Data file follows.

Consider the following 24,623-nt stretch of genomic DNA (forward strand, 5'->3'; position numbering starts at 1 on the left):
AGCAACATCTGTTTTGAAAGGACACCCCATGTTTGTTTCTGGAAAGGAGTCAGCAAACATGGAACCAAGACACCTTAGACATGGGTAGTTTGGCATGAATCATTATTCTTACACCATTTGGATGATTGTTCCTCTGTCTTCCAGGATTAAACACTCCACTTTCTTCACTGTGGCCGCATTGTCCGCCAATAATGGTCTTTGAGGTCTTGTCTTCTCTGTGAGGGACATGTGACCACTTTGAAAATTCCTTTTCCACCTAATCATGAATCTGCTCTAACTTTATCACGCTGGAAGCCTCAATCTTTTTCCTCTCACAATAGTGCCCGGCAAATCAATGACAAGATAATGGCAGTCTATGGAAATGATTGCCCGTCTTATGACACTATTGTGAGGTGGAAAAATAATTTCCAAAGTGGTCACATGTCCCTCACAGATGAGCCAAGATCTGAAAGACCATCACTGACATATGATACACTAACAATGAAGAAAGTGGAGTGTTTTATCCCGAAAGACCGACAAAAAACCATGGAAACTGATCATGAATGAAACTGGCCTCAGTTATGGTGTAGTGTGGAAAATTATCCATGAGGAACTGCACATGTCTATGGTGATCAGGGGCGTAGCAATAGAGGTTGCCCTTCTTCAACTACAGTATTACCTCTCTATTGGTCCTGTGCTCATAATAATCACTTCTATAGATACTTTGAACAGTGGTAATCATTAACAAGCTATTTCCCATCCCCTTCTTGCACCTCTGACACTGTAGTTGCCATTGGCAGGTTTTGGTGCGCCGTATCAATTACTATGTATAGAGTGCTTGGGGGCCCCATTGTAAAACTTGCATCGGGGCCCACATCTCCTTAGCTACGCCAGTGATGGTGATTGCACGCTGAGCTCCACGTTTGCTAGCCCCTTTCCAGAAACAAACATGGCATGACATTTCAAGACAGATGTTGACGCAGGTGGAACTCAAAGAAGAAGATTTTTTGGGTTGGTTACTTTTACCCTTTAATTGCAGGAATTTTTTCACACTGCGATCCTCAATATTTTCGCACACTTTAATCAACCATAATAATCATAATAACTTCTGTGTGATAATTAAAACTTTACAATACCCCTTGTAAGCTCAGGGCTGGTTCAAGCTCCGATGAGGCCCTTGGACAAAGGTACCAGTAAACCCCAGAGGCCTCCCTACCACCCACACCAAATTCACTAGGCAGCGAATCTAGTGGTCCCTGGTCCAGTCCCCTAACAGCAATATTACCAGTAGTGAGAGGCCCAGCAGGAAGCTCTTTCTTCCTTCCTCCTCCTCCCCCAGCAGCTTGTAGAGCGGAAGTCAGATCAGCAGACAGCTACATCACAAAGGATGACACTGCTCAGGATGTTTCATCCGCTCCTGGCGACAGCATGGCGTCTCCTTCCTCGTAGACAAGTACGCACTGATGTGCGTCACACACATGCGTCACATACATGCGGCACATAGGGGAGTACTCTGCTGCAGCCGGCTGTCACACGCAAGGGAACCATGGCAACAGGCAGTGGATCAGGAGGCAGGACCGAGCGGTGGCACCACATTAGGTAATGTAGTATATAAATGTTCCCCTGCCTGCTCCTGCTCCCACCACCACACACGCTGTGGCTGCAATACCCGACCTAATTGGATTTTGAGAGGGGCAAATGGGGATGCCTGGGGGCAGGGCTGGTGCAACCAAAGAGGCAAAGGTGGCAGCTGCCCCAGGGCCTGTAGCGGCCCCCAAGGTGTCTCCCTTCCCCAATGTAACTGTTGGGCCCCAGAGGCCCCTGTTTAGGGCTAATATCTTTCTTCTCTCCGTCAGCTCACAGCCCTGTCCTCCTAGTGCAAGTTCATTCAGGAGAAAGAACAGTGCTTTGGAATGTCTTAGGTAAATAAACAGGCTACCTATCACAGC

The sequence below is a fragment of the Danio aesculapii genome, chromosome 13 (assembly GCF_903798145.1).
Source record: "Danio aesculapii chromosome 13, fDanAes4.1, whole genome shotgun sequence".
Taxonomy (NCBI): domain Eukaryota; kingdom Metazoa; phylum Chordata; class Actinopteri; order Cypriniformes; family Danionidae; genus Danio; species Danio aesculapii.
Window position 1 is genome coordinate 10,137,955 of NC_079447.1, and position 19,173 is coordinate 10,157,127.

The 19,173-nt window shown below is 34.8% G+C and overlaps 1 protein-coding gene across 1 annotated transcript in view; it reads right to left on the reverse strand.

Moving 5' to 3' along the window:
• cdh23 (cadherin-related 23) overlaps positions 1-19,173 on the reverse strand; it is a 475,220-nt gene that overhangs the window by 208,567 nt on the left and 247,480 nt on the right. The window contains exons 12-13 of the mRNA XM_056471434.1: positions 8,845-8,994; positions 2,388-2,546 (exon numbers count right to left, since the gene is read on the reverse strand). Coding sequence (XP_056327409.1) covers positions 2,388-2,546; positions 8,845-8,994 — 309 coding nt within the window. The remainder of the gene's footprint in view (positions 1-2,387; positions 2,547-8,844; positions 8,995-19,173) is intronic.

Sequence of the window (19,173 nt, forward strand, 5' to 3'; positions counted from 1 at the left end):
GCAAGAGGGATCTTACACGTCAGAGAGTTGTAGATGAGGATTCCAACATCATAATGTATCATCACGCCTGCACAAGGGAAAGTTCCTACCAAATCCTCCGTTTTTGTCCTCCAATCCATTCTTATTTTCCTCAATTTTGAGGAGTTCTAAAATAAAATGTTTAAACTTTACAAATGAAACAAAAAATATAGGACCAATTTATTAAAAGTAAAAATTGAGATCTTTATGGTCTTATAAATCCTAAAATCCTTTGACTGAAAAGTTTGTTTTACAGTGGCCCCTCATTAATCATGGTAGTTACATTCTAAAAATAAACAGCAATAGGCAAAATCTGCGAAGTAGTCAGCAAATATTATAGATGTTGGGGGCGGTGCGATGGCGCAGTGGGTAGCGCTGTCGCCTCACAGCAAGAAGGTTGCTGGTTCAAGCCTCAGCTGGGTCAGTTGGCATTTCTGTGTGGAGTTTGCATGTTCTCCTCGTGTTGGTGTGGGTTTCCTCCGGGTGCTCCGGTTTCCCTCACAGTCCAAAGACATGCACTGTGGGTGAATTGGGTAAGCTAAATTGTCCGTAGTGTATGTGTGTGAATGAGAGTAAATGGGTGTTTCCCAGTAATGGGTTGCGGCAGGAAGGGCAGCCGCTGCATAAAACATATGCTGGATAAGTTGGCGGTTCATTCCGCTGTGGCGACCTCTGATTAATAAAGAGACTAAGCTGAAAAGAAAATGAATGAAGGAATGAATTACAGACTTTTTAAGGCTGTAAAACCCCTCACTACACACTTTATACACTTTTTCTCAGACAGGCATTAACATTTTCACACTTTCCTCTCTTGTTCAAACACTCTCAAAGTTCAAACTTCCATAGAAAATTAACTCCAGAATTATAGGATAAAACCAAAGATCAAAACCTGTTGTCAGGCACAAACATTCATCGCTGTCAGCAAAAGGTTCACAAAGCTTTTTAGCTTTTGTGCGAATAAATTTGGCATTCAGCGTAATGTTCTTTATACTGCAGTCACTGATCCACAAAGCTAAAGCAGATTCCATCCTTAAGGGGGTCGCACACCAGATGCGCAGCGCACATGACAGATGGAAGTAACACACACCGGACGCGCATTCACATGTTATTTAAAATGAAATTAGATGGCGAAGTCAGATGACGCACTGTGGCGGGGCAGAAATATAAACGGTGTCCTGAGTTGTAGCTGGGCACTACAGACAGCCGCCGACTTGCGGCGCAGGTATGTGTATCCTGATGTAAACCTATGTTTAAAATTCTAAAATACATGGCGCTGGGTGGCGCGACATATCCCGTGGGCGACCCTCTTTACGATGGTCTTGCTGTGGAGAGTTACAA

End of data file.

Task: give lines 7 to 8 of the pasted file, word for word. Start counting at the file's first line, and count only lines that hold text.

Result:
The 19,173-nt window shown below is 34.8% G+C and overlaps 1 protein-coding gene across 1 annotated transcript in view; it reads right to left on the reverse strand.

Moving 5' to 3' along the window: